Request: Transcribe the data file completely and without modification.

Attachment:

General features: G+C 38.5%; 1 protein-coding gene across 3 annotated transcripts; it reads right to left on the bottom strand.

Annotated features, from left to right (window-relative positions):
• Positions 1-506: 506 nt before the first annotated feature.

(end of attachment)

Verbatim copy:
General features: G+C 38.5%; 1 protein-coding gene across 3 annotated transcripts; it reads right to left on the bottom strand.

Annotated features, from left to right (window-relative positions):
• Positions 1-506: 506 nt before the first annotated feature.